IAEA Report Praises Japan’s Efforts To Reduce Residual Radiation Doses

By David Dalton
24 January 2014

24 Jan (NucNet): The International Atomic Energy Agency has recognised Japan’s efforts to reduce annual residual radiation doses in areas affected by the Fukushima-Daiichi accident to less than one millisievert a year (mSv/yr), but stressed that this target is a long-term goal and cannot be achieved in a short time or through decontamination work alone.

The final report of an expert mission that reviewed remediation and reconstruction efforts in Fukushima prefecture says progress has been achieved following the first IAEA remediation mission in October 2011, including the remediation of farmland and forest areas.

But the report says authorities must sustain current public communication efforts and improve them where necessary, especially with a view to explaining to the public that, in remediation situations, any level of individual radiation dose in the range of one to 20 mSv/yr is acceptable and “in line with international standards”.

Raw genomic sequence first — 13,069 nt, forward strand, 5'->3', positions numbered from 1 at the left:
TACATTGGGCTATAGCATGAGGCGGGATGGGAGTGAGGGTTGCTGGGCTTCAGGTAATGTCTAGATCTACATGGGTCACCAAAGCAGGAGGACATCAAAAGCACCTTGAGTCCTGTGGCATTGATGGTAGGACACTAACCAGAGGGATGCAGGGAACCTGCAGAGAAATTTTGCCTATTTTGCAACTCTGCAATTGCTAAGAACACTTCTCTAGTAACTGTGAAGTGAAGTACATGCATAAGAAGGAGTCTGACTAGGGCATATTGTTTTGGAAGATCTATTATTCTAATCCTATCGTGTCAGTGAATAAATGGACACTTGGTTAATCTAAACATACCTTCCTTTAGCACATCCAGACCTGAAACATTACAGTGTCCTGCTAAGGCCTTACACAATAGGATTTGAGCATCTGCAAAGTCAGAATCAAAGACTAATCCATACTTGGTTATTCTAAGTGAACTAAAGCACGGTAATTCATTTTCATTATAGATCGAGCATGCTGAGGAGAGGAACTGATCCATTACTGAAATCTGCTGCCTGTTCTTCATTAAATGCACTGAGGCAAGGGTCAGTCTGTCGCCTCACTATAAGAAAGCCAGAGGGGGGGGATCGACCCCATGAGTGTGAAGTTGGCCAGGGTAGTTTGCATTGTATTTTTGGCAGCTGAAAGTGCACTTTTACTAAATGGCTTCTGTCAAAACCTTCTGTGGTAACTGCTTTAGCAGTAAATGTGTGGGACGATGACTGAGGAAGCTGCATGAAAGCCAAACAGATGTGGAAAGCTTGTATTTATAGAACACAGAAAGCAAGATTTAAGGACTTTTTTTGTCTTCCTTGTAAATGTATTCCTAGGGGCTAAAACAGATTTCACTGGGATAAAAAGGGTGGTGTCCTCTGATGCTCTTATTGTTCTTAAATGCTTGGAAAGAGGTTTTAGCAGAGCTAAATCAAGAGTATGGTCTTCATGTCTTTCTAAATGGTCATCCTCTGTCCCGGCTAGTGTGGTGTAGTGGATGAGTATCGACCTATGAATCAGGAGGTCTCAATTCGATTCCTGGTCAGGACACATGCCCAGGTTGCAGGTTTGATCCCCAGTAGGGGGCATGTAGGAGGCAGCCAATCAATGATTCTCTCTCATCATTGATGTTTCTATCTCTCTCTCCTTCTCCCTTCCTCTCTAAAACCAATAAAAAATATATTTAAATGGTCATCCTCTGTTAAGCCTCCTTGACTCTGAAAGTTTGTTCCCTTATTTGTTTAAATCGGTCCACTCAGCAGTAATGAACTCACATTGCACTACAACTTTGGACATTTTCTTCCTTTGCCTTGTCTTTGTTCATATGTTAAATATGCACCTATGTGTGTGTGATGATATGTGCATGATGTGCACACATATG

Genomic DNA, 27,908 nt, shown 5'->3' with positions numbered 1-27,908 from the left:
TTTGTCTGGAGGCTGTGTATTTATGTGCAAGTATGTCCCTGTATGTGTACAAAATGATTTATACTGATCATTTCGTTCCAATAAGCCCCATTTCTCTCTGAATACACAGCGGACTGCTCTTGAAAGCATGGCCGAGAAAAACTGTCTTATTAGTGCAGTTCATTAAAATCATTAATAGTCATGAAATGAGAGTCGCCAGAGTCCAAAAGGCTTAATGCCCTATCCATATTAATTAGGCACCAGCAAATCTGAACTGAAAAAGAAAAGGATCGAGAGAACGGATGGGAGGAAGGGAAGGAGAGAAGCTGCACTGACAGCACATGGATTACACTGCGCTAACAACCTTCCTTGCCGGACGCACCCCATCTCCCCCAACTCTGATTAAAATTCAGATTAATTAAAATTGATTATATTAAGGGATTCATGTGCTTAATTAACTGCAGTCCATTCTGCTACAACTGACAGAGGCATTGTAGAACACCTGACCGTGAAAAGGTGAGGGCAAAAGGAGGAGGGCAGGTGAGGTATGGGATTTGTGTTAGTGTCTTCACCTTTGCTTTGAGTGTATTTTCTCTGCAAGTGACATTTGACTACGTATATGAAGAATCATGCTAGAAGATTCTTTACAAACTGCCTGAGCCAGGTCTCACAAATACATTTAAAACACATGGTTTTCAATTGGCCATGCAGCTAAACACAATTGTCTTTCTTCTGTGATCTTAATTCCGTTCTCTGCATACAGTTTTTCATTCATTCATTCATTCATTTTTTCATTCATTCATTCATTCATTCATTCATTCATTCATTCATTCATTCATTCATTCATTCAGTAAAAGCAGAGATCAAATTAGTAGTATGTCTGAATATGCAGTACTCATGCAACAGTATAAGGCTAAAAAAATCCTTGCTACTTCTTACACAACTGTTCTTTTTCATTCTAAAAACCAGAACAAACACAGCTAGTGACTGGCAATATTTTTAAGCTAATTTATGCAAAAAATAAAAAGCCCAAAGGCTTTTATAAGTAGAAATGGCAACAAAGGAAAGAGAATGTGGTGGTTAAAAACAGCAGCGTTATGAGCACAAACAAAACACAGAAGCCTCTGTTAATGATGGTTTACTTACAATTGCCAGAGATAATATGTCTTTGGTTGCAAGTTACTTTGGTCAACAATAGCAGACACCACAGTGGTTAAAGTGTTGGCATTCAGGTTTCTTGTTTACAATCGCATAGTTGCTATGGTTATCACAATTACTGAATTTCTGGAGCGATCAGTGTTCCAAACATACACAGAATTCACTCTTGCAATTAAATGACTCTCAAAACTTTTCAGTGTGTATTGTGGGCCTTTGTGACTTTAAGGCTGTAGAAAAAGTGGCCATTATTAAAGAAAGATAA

According to the report, Japan has allocated significant resources and is carrying out intense work to remediate areas affected by the Fukushima-Daiichi accident and promote the return of evacuees to their homes.

The report says comprehensive implementation of food safety measures is in place to protect consumers and improve consumer confidence in farm produce, and this is reflected in an increase in the economic value of the crops.

The report welcomes progress by municipalities and the national government in the development and establishment of temporary storage facilities for contaminated materials generated by remediation activities.

It says progress had been made towards the national government’s creation of interim storage facilities, with the cooperation of municipalities and local communities.

The IAEA said in a statement that the Japanese authorities provided “comprehensive information” on their remediation programme.

The report is online:

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